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Pharmaceuticals and HIV/AIDS
Pharmaceuticals and HIV/AIDS
Pharmaceuticals and HIV/AIDS
Pharmaceuticals and HIV/AIDS
Pharmaceuticals and HIV/AIDS
Pharmaceuticals and HIV/AIDS
Pharmaceuticals and HIV/AIDS
Pharmaceuticals and HIV/AIDS
Pharmaceuticals and HIV/AIDS
Pharmaceuticals and HIV/AIDS
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Pharmaceuticals and HIV/AIDS

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This presentation quickly presents the current dilemma with generic drugs for HIV/AIDS and 4 proposed solutions to the "patent problem."

This presentation quickly presents the current dilemma with generic drugs for HIV/AIDS and 4 proposed solutions to the "patent problem."

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  • lifestyle drugs (e.g., drugs for hair growth or male impotence)
  • African sales represent under 2 percent of the total—because the people are simply too poor to buy expensive drugs; and they spend little on the diseases that most affect developing countries.
  • 2001 anthrax scare, the U.S. government threatened to force the drug company Bayer to allow others to produce Cipro, the antibiotic most effective against anthrax at that time.For instance, Brazil’s state-run drug company, Farmanguinhos, estimates that in can produce the AIDS medicine Kaletra for a fraction of what Abbott charges in the United States. With more than 600,000 HIV-positive patients in the country, at one time, it was estimated that a generic Kaletra would save Brazil some $55 million off even the highly discounted price at which Abbott was then selling the drug to Brazil.
  • The prize fund concept has been championed by James Love and the Consumer Project on Technology. Congressman Bernard Sanders introduced HR 417, the Medical Innovation Prize Act of 2005, to implement the idea.)
  • Transcript

    • 1. Pharmaceutical Companies and HIV/AIDS<br />Anna Guyton<br />2007<br />
    • 2. What about generic drugs? <br />TRIPs – Trade Related Aspects of Intellectual Property<br />Uruguay Round of trade negotiations (1994)<br />A single standard for intellectual property law on the world<br />raise the price of drugs to levels that were unaffordable in much of the world<br />Big drug companies want TRIPs to make it more difficult for generics to be produced<br />Profits = keeping as many generic drugs as possible off the market as long as possible<br />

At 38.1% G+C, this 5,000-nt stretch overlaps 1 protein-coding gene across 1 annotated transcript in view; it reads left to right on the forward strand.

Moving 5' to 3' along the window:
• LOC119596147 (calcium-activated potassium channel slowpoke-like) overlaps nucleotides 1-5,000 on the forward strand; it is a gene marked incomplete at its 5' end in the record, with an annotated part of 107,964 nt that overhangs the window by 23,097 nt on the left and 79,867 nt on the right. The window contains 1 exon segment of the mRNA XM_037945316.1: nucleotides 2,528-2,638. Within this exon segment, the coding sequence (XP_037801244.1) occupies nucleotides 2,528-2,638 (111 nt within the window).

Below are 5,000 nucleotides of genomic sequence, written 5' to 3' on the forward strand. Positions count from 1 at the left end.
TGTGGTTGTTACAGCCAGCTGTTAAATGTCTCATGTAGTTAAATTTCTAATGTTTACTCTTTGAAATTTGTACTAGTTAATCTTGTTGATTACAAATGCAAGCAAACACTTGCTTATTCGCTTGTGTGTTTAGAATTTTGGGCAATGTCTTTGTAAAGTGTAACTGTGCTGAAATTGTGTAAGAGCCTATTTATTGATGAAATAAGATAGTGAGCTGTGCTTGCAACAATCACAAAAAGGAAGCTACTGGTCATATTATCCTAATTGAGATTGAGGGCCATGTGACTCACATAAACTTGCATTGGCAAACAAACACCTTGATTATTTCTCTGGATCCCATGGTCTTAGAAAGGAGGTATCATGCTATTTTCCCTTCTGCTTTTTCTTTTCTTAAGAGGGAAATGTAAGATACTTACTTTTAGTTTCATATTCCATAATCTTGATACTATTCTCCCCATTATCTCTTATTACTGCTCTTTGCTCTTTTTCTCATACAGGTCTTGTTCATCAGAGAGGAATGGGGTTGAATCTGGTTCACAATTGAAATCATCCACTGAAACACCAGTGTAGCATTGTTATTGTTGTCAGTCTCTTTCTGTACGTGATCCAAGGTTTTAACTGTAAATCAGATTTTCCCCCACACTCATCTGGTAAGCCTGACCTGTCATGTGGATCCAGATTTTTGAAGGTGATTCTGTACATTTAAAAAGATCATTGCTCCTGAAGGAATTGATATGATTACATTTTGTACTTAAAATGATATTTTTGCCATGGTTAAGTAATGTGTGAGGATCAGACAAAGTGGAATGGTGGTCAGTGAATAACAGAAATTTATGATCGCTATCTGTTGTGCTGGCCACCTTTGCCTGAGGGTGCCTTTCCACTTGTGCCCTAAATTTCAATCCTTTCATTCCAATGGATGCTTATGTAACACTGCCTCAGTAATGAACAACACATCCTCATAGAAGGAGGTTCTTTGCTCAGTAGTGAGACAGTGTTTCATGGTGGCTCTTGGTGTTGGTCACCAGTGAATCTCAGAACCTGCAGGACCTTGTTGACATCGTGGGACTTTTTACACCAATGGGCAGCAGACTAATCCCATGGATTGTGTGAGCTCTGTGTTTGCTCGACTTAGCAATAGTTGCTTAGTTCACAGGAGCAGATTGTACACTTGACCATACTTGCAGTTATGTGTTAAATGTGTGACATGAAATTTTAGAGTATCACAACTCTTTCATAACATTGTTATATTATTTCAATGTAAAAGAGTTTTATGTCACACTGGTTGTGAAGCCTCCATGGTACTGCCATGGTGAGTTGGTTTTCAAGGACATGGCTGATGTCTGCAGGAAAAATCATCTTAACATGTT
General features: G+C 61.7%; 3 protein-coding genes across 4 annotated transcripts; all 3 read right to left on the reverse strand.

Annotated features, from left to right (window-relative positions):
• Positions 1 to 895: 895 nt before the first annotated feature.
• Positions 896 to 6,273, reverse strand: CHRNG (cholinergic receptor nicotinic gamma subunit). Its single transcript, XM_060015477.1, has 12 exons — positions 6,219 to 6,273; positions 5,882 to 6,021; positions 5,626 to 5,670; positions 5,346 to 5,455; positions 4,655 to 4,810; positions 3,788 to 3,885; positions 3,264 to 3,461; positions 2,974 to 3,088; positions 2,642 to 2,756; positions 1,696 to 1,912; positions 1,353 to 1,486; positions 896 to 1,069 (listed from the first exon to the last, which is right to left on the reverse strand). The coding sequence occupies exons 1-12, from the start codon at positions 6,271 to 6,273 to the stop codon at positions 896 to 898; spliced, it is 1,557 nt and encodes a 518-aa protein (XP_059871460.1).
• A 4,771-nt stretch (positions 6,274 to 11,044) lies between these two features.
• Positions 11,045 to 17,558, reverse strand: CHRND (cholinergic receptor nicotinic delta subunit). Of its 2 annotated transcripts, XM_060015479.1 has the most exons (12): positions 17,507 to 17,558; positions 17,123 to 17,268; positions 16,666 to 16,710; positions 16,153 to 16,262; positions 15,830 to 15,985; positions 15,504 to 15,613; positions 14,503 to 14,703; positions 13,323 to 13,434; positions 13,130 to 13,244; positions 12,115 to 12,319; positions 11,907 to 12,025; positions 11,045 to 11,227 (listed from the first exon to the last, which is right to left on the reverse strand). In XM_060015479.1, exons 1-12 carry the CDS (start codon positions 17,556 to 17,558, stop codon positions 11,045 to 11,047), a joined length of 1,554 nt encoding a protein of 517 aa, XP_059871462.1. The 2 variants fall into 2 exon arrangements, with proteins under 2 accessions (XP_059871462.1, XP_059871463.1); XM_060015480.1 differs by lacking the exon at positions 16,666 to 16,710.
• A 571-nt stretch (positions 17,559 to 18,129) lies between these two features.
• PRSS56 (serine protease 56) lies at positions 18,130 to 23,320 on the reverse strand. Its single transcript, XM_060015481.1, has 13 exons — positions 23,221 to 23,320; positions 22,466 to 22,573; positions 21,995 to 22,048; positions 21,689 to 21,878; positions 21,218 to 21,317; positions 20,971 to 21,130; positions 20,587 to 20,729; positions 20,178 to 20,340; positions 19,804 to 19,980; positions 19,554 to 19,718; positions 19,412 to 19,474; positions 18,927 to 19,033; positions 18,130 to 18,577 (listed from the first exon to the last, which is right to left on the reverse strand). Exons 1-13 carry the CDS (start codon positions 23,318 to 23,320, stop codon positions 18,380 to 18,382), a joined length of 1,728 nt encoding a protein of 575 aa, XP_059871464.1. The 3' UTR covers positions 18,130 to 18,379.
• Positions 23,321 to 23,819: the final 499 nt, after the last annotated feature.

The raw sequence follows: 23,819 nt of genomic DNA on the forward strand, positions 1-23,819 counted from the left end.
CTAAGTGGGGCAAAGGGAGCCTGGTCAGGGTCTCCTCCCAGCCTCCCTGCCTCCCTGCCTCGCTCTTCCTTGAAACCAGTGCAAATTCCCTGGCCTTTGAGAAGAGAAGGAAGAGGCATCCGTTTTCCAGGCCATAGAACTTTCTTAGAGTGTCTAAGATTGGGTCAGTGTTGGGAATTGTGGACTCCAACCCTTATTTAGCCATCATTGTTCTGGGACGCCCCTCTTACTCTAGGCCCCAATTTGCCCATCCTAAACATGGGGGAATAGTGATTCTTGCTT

• 3. Why keep generics off the market?<br />Higher prices = more research? …Not really<br />More $ spent on advertising than on research<br />More research on lifestyle drugs than for disease<br />Little research done on disease affecting LDCs<br />Basic research funded by government<br />Companies make huge profit!<br />
    • 4. Why keep generics off the market? <br />Allowing trade in generic drugs means low drug prices elsewhere will spoil domestic market<br />Already huge disparities (Europe); problem limited<br />Pharmaceuticals industry very regulated<br />Most of the cost paid by insurance companies and governments<br />Difficult to get drugs outside domestic economy<br />
    • 5. Counterargument <br />Providing LDCs with lifesaving drugs will:<br />Have a negligible effect on drug companies’ investments in the diseases that affect LDCs<br />Have a negligible effect on drug companies’ revenue (little revenue to begin with—under 2%)<br />Save lives<br />Increase productivity and economic efficiency in LDCs<br />
    • 6. Knowledge and Innovation<br />Knowledge is a public good<br />Restricting knowledge = inefficiency and a lower pace of innovation<br />Restricting knowledge in the case of AIDS medications = death<br />“The marvels of modern medicine are truly astonishing; but the gap between the successes of the sciences in finding cures and the failures of the social sciences in finding ways of ensuring that the benefits of that knowledge are made available to all is equally astonishing.” –Joseph Stiglitz <br />
    • 7. Solution #1<br />Advanced industrial countries provide drugs or at least subsidize them<br />Criticism: free-riding on industrial countries<br />Response: yes, and they should<br />No additional cost for developed countries (knowledge is a public good)<br />Benefits to developing countries enormous <br />
    • 8. Solution #2<br />Compulsory licensing (when there is an urgent need to broaden access to technology or medicines)<br />Right recognized globally<br />2001 Anthrax scare and Cipro<br />Firms can produce a drug and sell it at just above cost<br />Efficiency = lots of money saved<br />
    • 9. Solution #3<br />A market-based incentive: a guarantee fund<br />Developed world governments make a purchase guarantee<br />Criticism: still monopoly problem and creates a winner-takes-all system<br />
    • 10. Solution #4 <br />Innovation fund (prize system)<br />Really important discoveries get really big rewards<br />Allows for generic production<br />Benefits developing countries (low-cost drugs)<br />Benefits developed countries (improved knowledge)<br />Bonus: developed-country governments able to aid the developing world without worrying whether the money will be well spent. <br />

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